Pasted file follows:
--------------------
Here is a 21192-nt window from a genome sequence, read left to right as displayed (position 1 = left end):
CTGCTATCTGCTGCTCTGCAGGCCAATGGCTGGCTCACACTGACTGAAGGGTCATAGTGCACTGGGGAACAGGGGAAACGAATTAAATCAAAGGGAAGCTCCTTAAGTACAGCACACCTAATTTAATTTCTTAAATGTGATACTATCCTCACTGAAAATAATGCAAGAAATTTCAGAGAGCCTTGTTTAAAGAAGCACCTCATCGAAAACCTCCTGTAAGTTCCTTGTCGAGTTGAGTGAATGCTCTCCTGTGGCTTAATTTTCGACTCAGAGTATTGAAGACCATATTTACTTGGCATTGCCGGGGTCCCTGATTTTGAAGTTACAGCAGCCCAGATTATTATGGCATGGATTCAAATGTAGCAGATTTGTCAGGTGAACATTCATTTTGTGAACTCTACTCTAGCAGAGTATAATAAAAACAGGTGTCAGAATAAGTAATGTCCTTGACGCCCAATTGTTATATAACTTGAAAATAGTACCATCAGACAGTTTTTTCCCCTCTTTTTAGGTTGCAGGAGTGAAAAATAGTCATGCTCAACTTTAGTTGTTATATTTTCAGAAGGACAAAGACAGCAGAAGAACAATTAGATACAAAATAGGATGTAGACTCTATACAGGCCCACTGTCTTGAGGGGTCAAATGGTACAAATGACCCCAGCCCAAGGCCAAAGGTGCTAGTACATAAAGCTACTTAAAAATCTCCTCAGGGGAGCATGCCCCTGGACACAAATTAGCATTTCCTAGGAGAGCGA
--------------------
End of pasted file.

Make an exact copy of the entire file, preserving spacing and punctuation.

Here is a 21192-nt window from a genome sequence, read left to right as displayed (position 1 = left end):
CTGCTATCTGCTGCTCTGCAGGCCAATGGCTGGCTCACACTGACTGAAGGGTCATAGTGCACTGGGGAACAGGGGAAACGAATTAAATCAAAGGGAAGCTCCTTAAGTACAGCACACCTAATTTAATTTCTTAAATGTGATACTATCCTCACTGAAAATAATGCAAGAAATTTCAGAGAGCCTTGTTTAAAGAAGCACCTCATCGAAAACCTCCTGTAAGTTCCTTGTCGAGTTGAGTGAATGCTCTCCTGTGGCTTAATTTTCGACTCAGAGTATTGAAGACCATATTTACTTGGCATTGCCGGGGTCCCTGATTTTGAAGTTACAGCAGCCCAGATTATTATGGCATGGATTCAAATGTAGCAGATTTGTCAGGTGAACATTCATTTTGTGAACTCTACTCTAGCAGAGTATAATAAAAACAGGTGTCAGAATAAGTAATGTCCTTGACGCCCAATTGTTATATAACTTGAAAATAGTACCATCAGACAGTTTTTTCCCCTCTTTTTAGGTTGCAGGAGTGAAAAATAGTCATGCTCAACTTTAGTTGTTATATTTTCAGAAGGACAAAGACAGCAGAAGAACAATTAGATACAAAATAGGATGTAGACTCTATACAGGCCCACTGTCTTGAGGGGTCAAATGGTACAAATGACCCCAGCCCAAGGCCAAAGGTGCTAGTACATAAAGCTACTTAAAAATCTCCTCAGGGGAGCATGCCCCTGGACACAAATTAGCATTTCCTAGGAGAGCGA